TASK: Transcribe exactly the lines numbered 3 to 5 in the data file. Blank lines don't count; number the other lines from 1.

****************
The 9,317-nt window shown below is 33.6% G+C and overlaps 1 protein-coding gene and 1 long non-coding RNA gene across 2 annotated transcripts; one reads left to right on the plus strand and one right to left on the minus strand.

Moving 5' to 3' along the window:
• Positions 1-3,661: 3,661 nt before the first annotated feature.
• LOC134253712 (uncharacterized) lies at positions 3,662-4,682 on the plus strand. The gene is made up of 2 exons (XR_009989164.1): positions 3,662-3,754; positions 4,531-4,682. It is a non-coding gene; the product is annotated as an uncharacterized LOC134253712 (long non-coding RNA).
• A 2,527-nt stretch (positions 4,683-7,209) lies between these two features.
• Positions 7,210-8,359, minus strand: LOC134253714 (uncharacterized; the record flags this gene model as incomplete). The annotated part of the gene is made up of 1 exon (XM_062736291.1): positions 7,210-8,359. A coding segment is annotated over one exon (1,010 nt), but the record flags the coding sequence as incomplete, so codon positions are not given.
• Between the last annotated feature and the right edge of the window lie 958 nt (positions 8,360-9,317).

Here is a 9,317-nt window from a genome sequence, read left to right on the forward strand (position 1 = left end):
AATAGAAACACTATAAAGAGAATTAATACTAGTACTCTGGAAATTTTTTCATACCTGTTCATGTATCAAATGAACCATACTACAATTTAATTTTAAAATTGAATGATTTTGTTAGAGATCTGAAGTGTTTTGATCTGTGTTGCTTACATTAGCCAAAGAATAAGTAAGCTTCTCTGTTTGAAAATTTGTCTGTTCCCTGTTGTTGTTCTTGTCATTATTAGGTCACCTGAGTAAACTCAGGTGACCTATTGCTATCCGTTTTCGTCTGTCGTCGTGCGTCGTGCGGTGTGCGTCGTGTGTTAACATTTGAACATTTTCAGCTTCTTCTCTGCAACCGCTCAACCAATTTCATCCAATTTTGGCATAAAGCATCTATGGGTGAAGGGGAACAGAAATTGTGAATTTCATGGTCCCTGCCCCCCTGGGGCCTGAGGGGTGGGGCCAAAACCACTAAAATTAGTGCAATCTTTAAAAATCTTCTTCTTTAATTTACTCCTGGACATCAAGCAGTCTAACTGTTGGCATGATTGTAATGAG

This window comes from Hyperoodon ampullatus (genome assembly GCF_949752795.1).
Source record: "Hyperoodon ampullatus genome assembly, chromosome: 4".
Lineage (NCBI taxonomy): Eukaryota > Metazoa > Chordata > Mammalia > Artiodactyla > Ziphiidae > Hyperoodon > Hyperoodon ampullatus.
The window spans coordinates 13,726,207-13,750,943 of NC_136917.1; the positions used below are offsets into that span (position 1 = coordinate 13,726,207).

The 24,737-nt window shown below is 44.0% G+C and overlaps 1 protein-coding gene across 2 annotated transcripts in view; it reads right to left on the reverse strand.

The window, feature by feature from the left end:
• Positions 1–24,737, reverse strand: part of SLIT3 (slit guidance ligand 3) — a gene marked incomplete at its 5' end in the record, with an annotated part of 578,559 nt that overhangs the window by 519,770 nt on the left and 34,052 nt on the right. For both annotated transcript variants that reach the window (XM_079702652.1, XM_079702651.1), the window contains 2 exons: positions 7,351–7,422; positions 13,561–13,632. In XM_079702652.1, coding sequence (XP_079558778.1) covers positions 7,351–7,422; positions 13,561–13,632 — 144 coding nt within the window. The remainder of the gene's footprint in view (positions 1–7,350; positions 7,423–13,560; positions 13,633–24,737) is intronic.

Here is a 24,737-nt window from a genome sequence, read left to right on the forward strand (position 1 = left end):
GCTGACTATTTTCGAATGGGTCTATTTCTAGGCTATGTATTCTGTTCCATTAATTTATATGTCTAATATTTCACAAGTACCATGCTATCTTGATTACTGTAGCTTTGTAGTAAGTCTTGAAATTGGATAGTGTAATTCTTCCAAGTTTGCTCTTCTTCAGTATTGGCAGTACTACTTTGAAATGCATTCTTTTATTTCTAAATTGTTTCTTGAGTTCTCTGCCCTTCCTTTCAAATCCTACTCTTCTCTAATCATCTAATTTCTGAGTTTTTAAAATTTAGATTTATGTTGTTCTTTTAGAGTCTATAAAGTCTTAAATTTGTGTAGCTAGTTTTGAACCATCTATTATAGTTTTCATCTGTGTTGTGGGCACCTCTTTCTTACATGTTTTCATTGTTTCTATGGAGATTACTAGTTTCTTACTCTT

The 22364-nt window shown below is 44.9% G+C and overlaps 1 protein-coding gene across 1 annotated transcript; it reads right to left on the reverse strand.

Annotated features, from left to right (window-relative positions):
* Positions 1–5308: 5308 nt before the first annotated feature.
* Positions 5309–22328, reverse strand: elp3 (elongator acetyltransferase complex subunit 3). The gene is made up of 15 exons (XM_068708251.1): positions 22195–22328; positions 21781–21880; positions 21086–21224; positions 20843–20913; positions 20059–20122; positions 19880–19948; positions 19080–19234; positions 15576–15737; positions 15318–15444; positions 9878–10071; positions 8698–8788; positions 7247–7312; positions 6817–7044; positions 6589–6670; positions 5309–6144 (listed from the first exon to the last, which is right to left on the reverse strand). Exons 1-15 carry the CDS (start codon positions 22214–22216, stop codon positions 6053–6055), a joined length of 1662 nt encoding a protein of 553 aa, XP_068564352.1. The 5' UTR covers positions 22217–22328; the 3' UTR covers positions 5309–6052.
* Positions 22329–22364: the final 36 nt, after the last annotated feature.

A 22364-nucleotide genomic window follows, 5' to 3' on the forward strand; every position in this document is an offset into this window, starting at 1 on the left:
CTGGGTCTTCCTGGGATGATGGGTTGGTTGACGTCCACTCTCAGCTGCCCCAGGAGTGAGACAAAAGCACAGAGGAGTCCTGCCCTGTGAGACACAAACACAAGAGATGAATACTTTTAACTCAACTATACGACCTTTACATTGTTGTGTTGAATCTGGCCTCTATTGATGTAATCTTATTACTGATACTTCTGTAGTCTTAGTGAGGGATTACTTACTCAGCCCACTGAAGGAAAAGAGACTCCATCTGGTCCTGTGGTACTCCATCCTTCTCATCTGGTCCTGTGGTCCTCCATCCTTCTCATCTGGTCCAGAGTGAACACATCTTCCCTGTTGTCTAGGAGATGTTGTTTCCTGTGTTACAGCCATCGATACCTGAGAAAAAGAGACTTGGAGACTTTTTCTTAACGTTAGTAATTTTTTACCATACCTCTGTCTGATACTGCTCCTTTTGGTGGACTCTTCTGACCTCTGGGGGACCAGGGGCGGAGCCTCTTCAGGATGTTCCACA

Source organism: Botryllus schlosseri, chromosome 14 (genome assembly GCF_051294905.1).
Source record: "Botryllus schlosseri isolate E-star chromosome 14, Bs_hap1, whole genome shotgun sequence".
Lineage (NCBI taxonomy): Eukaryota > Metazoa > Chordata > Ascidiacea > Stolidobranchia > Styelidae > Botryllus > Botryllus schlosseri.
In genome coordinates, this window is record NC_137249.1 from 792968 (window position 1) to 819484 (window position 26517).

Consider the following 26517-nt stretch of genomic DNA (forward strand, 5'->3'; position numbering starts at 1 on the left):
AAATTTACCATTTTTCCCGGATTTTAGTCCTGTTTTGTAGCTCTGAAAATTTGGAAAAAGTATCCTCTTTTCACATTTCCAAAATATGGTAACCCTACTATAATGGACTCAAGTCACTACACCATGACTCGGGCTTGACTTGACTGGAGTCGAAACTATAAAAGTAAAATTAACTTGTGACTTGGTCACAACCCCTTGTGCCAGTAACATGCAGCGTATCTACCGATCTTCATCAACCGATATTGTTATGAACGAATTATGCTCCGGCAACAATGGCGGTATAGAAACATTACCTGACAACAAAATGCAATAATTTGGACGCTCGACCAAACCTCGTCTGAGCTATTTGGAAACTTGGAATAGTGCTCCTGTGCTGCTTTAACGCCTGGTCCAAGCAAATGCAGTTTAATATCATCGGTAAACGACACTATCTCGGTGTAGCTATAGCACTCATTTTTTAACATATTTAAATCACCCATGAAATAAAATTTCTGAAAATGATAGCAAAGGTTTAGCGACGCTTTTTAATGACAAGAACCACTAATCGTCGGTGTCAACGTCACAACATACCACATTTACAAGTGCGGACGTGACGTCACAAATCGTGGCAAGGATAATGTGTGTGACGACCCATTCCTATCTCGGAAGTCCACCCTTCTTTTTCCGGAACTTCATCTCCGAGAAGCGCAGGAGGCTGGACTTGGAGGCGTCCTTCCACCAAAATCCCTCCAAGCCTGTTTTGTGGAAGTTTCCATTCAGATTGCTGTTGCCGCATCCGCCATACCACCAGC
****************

• Positions 1-3,661: 3,661 nt before the first annotated feature.
• LOC134253712 (uncharacterized) lies at positions 3,662-4,682 on the plus strand. The gene is made up of 2 exons (XR_009989164.1): positions 3,662-3,754; positions 4,531-4,682. It is a non-coding gene; the product is annotated as an uncharacterized LOC134253712 (long non-coding RNA).
• A 2,527-nt stretch (positions 4,683-7,209) lies between these two features.